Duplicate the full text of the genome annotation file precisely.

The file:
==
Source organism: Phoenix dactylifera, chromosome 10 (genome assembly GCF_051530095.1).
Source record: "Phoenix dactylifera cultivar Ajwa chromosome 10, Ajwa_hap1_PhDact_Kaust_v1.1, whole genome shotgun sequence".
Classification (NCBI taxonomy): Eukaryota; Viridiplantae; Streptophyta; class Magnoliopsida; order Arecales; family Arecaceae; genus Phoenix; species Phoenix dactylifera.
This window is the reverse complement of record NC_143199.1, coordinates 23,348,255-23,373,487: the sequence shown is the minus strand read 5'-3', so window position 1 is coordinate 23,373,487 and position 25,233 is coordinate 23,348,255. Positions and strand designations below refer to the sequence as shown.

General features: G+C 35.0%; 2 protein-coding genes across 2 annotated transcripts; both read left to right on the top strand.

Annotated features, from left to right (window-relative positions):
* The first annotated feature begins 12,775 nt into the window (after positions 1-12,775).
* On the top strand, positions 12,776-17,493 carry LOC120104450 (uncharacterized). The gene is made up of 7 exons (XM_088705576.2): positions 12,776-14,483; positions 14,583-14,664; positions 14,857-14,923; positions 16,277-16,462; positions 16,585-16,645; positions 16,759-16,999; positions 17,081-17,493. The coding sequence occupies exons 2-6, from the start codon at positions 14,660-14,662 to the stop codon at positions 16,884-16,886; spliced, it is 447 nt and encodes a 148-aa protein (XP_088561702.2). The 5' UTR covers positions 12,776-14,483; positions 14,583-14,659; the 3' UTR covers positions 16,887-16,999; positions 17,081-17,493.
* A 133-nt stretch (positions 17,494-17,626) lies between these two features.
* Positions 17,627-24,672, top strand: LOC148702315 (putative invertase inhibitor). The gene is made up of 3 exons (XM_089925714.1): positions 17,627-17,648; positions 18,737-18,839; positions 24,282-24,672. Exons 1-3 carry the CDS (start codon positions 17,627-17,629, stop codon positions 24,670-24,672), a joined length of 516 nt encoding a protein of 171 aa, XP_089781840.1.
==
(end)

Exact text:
Source organism: Phoenix dactylifera, chromosome 10 (genome assembly GCF_051530095.1).
Source record: "Phoenix dactylifera cultivar Ajwa chromosome 10, Ajwa_hap1_PhDact_Kaust_v1.1, whole genome shotgun sequence".
Classification (NCBI taxonomy): Eukaryota; Viridiplantae; Streptophyta; class Magnoliopsida; order Arecales; family Arecaceae; genus Phoenix; species Phoenix dactylifera.
This window is the reverse complement of record NC_143199.1, coordinates 23,348,255-23,373,487: the sequence shown is the minus strand read 5'-3', so window position 1 is coordinate 23,373,487 and position 25,233 is coordinate 23,348,255. Positions and strand designations below refer to the sequence as shown.

General features: G+C 35.0%; 2 protein-coding genes across 2 annotated transcripts; both read left to right on the top strand.

Annotated features, from left to right (window-relative positions):
* The first annotated feature begins 12,775 nt into the window (after positions 1-12,775).
* On the top strand, positions 12,776-17,493 carry LOC120104450 (uncharacterized). The gene is made up of 7 exons (XM_088705576.2): positions 12,776-14,483; positions 14,583-14,664; positions 14,857-14,923; positions 16,277-16,462; positions 16,585-16,645; positions 16,759-16,999; positions 17,081-17,493. The coding sequence occupies exons 2-6, from the start codon at positions 14,660-14,662 to the stop codon at positions 16,884-16,886; spliced, it is 447 nt and encodes a 148-aa protein (XP_088561702.2). The 5' UTR covers positions 12,776-14,483; positions 14,583-14,659; the 3' UTR covers positions 16,887-16,999; positions 17,081-17,493.
* A 133-nt stretch (positions 17,494-17,626) lies between these two features.
* Positions 17,627-24,672, top strand: LOC148702315 (putative invertase inhibitor). The gene is made up of 3 exons (XM_089925714.1): positions 17,627-17,648; positions 18,737-18,839; positions 24,282-24,672. Exons 1-3 carry the CDS (start codon positions 17,627-17,629, stop codon positions 24,670-24,672), a joined length of 516 nt encoding a protein of 171 aa, XP_089781840.1.